Protests ignited by the killing of George Floyd put a spotlight on the legal doctrine of qualified immunity. To successfully sue a police officer for excessive or abusive conduct, or to sue some other government official for violating your civil rights, a Plaintiff must demonstrate the offending public employee knew or should have known their alleged misconduct violated established law. “The doctrine of qualified immunity protects government officials from civil damages liability when their actions could reasonably have been believed to be legal.” Morgan v. Swanson, 659 F.3d 359, 370–71 (5th Cir. 2011). Officials are entitled to qualified immunity “unless (1) they violated a federal statutory or constitutional right, and (2) the unlawfulness of their conduct was ‘clearly established at the time.’” District of Columbia v. Wesby, 138 S. Ct. 577, 589 (2018) (quoting Reichle v. Howards, 566 U.S. 658, 664 (2012)).
The purpose of qualified immunity is to “balance two important interests – the need to hold public officials accountable when they exercise power irresponsibly and the need to shield officials from harassment, distraction, and liability when they perform their duties reasonably.” Pearson v. Callahan, 555 U.S. 223, 231 (2009). Whether an official is covered by qualified immunity is a matter of law to be decided by a court, “preferably on a properly supported motion for summary judgment or dismissal.” Wildoner v. Borough of Ramsey, 162 N.J. 375, 387 (2000).
The overly broad and vexing protections afforded rogue public actors by qualified immunity was well framed by Fifth Circuit Judge Don R. Willett in his concurring opinion in Zadeh v. Robinson, 928 F. 3d 457 (5th Cir. 2018):
“To some observers, qualified immunity smacks of unqualified impunity, letting public officials duck consequences for bad behavior—no matter how palpably unreasonable—as long as they were the first to behave badly. Merely proving a constitutional deprivation doesn’t cut it; plaintiffs must cite functionally identical precedent that places the legal question “beyond debate” to “every” reasonable officer. Put differently, it’s immaterial that someone acts unconstitutionally if no prior case held such misconduct unlawful.” Id. at 498.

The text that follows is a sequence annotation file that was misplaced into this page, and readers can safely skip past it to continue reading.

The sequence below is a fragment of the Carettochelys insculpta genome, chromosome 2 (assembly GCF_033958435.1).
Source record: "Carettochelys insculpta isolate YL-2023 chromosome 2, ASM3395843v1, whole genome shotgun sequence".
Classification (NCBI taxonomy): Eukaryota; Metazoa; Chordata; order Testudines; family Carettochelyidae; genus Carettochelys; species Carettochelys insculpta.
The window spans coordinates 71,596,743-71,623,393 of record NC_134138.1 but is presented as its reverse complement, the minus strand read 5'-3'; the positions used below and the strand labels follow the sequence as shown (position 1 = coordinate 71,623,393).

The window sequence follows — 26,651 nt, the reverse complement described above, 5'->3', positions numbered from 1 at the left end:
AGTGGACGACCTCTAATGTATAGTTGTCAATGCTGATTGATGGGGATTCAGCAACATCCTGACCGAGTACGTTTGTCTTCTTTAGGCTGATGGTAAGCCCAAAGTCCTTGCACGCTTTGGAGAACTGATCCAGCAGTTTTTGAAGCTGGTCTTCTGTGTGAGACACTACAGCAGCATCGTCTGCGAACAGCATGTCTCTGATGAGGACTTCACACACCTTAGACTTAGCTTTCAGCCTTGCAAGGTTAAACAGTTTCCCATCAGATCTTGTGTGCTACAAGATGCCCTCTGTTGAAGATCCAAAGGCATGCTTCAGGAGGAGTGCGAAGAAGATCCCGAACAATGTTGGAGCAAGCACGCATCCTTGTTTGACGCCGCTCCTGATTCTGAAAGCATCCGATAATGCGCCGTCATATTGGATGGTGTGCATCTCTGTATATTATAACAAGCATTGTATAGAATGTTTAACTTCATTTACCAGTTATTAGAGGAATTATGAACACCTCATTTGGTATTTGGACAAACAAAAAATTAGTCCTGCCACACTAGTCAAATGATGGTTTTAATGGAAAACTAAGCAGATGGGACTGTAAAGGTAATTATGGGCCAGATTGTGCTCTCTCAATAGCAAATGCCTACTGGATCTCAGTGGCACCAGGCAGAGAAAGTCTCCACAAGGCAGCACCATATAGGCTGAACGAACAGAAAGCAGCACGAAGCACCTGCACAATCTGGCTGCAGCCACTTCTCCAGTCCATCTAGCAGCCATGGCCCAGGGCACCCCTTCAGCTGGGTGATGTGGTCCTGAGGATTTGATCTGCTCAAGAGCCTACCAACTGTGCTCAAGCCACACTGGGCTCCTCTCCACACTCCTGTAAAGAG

The vehicle for bringing civil rights claims against public officials is found in the federal Civil Rights Act of 1871 at 42 U.S.C. § 1983. Section 1983 allows people to sue the government for civil rights violations. It applies when someone acting “under color of” state-level or local law has deprived a person of rights created by the U.S. Constitution or federal statutes. This means your rights must have been violated by a state or local official. Examples of civil rights violations are cruel and unusual punishment (e.g., excessive use of force), unreasonable search and seizures and abusive conduct by a public official. Unfortunately, a major obstacle to the pursuit of a Section 1983 civil rights claim is the qualified immunity doctrine. The quandary created by the collision of Section 1983 and qualified immunity was aptly described Circuit Judge Willett in another part of his concurrence in Zadeh:
“Section 1983 meets Catch-22. Plaintiffs must produce precedent even as fewer courts are producing precedent. Important constitutional questions go unanswered precisely because those questions are yet unanswered. Courts then rely on that judicial silence to conclude there’s no equivalent case on the books. No precedent = no clearly established law = no liability. An Escherian Stairwell. Heads defendants win, tails plaintiffs lose.” Id. at 499. As many as a dozen cases are currently pending before the United States Supreme Court asking it to rein in the broad immunity currently afforded to government officials, however, the Court has thus far declined to hear them.
In New Jersey, state government officials are also shielded by qualified immunity. In Morillo v. Torres, 222 N.J. 104 (2015), the New Jersey Supreme Court held that state government officials were entitled to qualified immunity for civil rights claims arising under the New Jersey Civil Rights Act (NJCRA), N.J.S.A., 10:6-2 and 42 U.S.C. 1983. With respect to public employees, The NJCRA is modeled on the federal civil rights law which provides for a civil action for deprivation of civil rights and protects against the deprivation of any rights, privileges, or immunities secured by New Jersey’s Constitution and laws. NJCRA claims can be made must be made against a state official acting “under color of law.” This means that the official must have acted within his or her capacity as a law enforcement officer or other public role. Any deprivation, interference or attempt-to-interfere with your rights may provide for a private right of action against the public official. A prevailing plaintiff in a claim brought under the NJCRA is entitled to provable compensatory damages, punitive damages, and an award by the court of reasonable attorney’s fees and costs.
If you believe your civil rights have been violated, immediately call the attorneys at Mashel Law at (732) 536-6161 for help or fill out the contact form on this page for help Mashel Law located in Marlboro, New Jersey. Mashel Law is dedicated exclusively to protecting the rights of employees.